Breaking Down the Forbes Article
We all know that everything written on the internet may not be completely true. When reading an article, it is important to understand the intention of the article and the background of the author or writer. You should always give yourself the freedom to make informed decisions. Building your own facts and knowledge on a topic is much better than assuming a person or media source is completely right all the time.
Setting The Facts Straight
In this Forbes Article entitled “Why I Don’t Buy Organic, and Why You Might Not Want to Either,” the writer has the position that there is not much difference between organic and conventionally-grown food. His first point includes the argument that there is no difference between the conventionally grown food vs. organic food. This is probably the biggest myth of the entire article. Commercially-grown food that you buy in the grocery store has often been over-fertilized and injected with pesticides that are completely different than what the organic farmers use on their food.In his second point, he makes the preposterous statement that conventional pesticides are non-toxic to humans. In reality the suffix “cide” in the word pesticide means to kill something. Any kind of pesticide can be harmful whether they are used for conventional or organic, but you have to understand and know the proper ways to use those pesticides.
The third point the author makes is that just because organic food costs more does not mean it is safer. Organic food costs more because it is more costly to produce. Organic farming usually occurs on a smaller scale and can be more labor intensive than commercial farming.The fourth point of the article is that conventional farming requires less land and is more eco-friendly. Organic farming was built on the premise of building the soil. Since then, the government has gotten involved with organic certification and the emphasis on building the soil has not been as strong. Conventional farmers are not interested in building soils, they’re interested in maximizing profits on a given piece of land.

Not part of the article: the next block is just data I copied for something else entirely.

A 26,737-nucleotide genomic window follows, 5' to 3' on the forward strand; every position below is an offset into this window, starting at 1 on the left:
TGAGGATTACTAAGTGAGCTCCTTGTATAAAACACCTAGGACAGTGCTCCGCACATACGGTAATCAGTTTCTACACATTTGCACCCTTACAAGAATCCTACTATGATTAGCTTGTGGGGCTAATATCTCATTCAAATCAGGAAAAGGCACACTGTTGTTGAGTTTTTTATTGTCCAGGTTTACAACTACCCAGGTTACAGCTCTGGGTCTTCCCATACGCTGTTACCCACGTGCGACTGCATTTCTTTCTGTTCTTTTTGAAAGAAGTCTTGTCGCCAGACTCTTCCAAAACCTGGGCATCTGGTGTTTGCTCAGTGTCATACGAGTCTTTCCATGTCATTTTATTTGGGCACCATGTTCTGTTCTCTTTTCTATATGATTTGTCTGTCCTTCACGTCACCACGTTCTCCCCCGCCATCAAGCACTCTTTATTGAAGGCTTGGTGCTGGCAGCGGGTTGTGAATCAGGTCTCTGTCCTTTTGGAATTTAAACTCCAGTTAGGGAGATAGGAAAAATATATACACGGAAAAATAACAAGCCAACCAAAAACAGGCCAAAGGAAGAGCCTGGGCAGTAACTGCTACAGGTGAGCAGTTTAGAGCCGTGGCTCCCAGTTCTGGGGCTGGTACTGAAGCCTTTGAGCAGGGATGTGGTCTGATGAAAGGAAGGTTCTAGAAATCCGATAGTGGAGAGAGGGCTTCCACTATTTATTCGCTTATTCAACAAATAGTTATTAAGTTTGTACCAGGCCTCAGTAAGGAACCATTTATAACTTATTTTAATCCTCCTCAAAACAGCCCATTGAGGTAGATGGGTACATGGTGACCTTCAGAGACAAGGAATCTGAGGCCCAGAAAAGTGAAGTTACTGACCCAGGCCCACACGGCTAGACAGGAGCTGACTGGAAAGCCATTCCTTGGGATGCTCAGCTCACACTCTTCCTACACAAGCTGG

The last point made by the Forbes Article is more truthful than any of the other points made. He states that the marketing of organic products is unethical and fear-based. This is somewhat true because so many companies exploit certain terms to comply with the demand for all-natural or organic products. In summary, it is important to understand how things are produced and know both sides of the conventional and organic farming argument. Then you will be able to make informed decisions based on what you believe, not what others tell you.
Show and Tell Segment
On the show and tell segment, Greg has some red onions that are coming along pretty good, but are not quite ready to harvest. Travis recently planted two varieties of his winter squash in his new dream garden. He planted half in the Hai Kabocha and the other half in Small Wonder Spaghetti.
Viewer Questions Segment
On the question and answer segment, the guys answer questions about side dressing corn and when to stop hilling potatoes. Greg usually side-dresses corn plants using some Chilean Nitrate and puts it about 3 inches from the plant. Travis says the time to stop hilling potatoes will depend on the variety. For early to mid-season crops such as our Yukon Gold or Red Norland, you would hill them around a 1′ – 1.5′ tall. With a later-maturing variety like the German Butterball, you can continually hill the plants as they grow for more potato production.